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Humanising Language Teaching
Humanising Language Teaching
Humanising Language Teaching

Project Work as a Tool for Enhancing the Transfer of ESP Knowledge into Practice

Veronika Piccinini, Slovenia

Veronika Piccinini works as an Assistant for the English Language at the University of Nova Gorica (Slovenia), where she teaches general English and ESP at various study programmes related to humanities as well as natural sciences. She is particularly interested in the methodology of ELT. E-mail:


Aims of the project


In the 2010-2011 academic year, the ESP project »Our Trail towards Knowledge« was launched at the University of Nova Gorica, Slovenia. The main aim of the project was to encourage students to use their foreign language knowledge in practice, which would help them with their future jobs.

Most of the project activities referred to learning English for viticulture and enology. Therefore, most of the tasks were performed by undergraduate students of the study programme Viticulture and Enology, run by the School for Viticulture and Enology of the University of Nova Gorica. The two major project tasks were the co-organisation of the traditional Students’ Wine Festival at the University of Nova Gorica and the establishment of a virtual winery, run by students. Besides English, the following foreign languages were also included in the project activities:

  • Slovene as a foreign language,
  • Italian,
  • German,
  • French,
  • Norwegian.

Project website:
The website of the virtual winery (The Castrum Estate):


The main reason why I decided to carry out the project “Our Trail towards Knowledge” was that I had noticed the opportunities for our ESP students to use the acquired knowledge in practice had always been scarce. The University of Nova Gorica does have a well-developed system of transferring the students’ theoretical knowledge into practice, but it mainly concerns fields other than foreign languages. The system focuses on creating the opportunities for student placements in various companies and establishing links between scholars, science and, on the other hand, local industries. Prior to the introduction of my foreign language project, there had been no mechanisms to encourage the transfer of students’ foreign language knowledge into practice. At the same time I noticed that the students’ needs to use the acquired linguistic knowledge in practice were increasing. The most obvious and challenging situation has always been that of the students of Viticulture an Enology, since most of them run winemaking businesses together with their families (the Vipava Valley, where the School for Viticulture and Enology is located, is a famous winegrowing region). These students thus need English and other foreign languages on a daily basis to communicate with their customers and business partners.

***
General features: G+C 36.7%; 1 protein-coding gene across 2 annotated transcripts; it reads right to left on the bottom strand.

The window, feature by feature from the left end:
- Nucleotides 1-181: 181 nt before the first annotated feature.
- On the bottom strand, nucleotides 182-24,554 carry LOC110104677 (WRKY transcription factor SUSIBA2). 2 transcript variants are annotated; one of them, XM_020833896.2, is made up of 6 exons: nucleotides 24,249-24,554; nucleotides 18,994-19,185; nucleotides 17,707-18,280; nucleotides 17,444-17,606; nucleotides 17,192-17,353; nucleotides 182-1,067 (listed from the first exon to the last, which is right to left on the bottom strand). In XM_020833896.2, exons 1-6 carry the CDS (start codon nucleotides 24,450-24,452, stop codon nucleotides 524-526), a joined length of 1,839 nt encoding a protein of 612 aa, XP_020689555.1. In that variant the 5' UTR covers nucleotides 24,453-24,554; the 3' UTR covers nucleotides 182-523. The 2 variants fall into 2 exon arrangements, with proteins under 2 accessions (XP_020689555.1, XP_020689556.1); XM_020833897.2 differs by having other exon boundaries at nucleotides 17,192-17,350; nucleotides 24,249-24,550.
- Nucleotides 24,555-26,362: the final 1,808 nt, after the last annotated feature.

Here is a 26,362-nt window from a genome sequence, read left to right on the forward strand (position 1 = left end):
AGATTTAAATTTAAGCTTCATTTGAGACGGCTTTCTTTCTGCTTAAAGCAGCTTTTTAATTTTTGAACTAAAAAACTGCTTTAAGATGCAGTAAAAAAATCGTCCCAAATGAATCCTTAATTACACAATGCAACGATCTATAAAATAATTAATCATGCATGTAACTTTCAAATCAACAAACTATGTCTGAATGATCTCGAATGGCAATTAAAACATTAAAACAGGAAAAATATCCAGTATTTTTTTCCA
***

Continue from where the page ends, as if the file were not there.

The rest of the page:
Another reason for introducing changes in the teaching process was the need to raise the students’ motivation for learning ESP. At the beginning of each academic year, the common students’ perception of ESP is that ESP is strenuous and boring and the students feel “lost” when they have to use foreign language in practice. In this respect, Kovačević (2002) points out that people who use ESP have already learned the technical terms peculiar to their particular jobs and that what they do not know is how to say what they want to say when they use those technical terms. I therefore expected that the introduction of modern and creative ELT methods would increase the learners’ motivation and that taking this approach would enable moving from the conventional field of ‘English for Specific Purposes’ to ‘Communication for Specific Purposes’ and, as Brennan and van Naersen (1989) show, thus emphasize the broader academic/professional communication needs, with language as one of the tools of communication.

Last but not least, I also hoped that during various project stages useful ESP materials would be created, which could later be used to teach English for viticulture and enology – an ESP field which is so specific that virtually no ELT materials exist, or they might be extremely scarce. And yet one of the roles of the ESP practitioner is also to provide the materials for the course. Provision does not only mean choosing materials and making a suitable number of copies for the class: The teacher’s task also includes adapting material when published materials are unsuitable, or writing his/her own materials (Sierocka 2008).